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Revista Romana de Boli Infectioase | Volumul XIV, Nr. 4, An 2011
ISSN 1454-3389  |  e-ISSN 2069-6051
ISSN-L 1454-3389

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CHOLERA – MODERN PANDEMIC DISEASE OF ANCIENT LINEAGE

ABSTRACT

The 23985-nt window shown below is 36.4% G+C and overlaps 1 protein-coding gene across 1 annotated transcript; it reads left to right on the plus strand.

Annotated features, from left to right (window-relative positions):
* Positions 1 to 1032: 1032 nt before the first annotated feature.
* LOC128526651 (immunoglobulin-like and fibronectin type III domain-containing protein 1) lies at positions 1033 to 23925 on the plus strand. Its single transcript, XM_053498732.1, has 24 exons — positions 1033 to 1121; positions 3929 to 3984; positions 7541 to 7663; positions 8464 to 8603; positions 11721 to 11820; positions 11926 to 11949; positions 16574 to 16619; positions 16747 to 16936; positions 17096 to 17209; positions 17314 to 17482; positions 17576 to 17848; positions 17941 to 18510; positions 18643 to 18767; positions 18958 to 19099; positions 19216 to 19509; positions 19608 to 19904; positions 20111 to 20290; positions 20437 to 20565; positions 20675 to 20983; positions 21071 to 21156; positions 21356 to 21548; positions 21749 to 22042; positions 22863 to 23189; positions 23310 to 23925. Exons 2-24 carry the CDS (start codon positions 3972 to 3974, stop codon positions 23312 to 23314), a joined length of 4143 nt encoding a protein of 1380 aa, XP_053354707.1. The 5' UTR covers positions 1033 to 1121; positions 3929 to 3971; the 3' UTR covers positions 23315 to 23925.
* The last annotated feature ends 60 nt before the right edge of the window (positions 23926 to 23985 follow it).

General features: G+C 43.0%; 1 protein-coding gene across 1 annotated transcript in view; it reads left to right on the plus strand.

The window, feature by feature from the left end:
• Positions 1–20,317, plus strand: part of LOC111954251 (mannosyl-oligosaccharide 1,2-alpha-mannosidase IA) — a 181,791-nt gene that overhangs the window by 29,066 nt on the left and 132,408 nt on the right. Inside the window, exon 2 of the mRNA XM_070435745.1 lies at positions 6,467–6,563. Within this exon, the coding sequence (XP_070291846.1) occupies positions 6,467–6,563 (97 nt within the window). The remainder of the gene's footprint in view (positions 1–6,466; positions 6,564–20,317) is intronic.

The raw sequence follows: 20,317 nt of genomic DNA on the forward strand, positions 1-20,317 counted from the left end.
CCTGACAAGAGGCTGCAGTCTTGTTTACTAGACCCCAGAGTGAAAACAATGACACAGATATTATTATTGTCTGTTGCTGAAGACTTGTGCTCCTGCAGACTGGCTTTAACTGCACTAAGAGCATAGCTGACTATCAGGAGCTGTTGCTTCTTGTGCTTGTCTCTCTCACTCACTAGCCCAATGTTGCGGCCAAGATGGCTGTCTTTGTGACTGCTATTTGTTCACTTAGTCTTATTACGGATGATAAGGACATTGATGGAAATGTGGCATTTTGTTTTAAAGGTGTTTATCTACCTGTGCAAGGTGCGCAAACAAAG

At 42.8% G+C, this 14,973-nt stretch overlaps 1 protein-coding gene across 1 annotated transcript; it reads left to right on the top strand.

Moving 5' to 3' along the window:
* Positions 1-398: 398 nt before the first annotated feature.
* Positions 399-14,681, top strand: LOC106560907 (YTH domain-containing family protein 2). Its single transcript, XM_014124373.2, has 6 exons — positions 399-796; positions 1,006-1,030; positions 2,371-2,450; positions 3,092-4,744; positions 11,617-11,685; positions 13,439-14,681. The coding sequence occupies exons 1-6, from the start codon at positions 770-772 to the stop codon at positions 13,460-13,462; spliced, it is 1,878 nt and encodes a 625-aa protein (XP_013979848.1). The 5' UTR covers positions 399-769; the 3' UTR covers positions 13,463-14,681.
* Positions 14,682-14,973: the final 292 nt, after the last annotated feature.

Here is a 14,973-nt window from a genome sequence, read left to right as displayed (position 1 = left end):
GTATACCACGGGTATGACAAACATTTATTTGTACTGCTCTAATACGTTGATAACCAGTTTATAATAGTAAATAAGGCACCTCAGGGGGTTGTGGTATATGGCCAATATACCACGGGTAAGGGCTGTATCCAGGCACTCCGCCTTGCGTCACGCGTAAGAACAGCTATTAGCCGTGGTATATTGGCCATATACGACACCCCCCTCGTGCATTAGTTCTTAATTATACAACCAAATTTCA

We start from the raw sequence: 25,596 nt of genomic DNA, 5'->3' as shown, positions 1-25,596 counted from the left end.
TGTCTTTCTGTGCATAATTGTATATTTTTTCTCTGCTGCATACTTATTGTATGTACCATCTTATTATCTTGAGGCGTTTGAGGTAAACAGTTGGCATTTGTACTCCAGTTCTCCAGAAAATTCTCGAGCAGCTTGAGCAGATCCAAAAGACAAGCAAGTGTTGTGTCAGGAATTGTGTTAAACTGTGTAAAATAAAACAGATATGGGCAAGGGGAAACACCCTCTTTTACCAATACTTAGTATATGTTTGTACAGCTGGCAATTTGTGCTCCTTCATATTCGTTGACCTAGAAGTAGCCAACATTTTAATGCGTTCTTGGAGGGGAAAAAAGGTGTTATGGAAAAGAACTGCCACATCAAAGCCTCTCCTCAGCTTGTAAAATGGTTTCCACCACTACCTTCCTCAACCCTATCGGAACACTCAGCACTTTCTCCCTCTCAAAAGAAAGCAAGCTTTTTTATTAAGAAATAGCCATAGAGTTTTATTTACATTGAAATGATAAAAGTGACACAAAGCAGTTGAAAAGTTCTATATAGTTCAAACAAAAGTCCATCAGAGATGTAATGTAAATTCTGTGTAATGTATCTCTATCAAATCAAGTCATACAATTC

Cholera has affected humans for at least a millennium and persists as a major cause of illness and death worldwide, with recent epidemics in Zimbabwe (2008–2009) and Haiti (2010). Clinically, evidence exists of increasing severity of disease linked with emergence of atypical Vibrio cholerae organisms that have incorporated genetic material from classical biotype strains into an El Tor biotype background. A key element in transmission may be a recently recognized hyperinfectious phase, which persists for hours after passage in diarrheal feces. We propose a model of transmission in which environmental triggers (such as temperature) lead to increases in V. cholerae in environmental reservoirs, with spillover into human populations. However, once the microorganism is introduced into a human population, transmission occurs primary by “fast” transmission from person to person (taking advantage of the hyperinfectious state), without returning to the aquatic environment.

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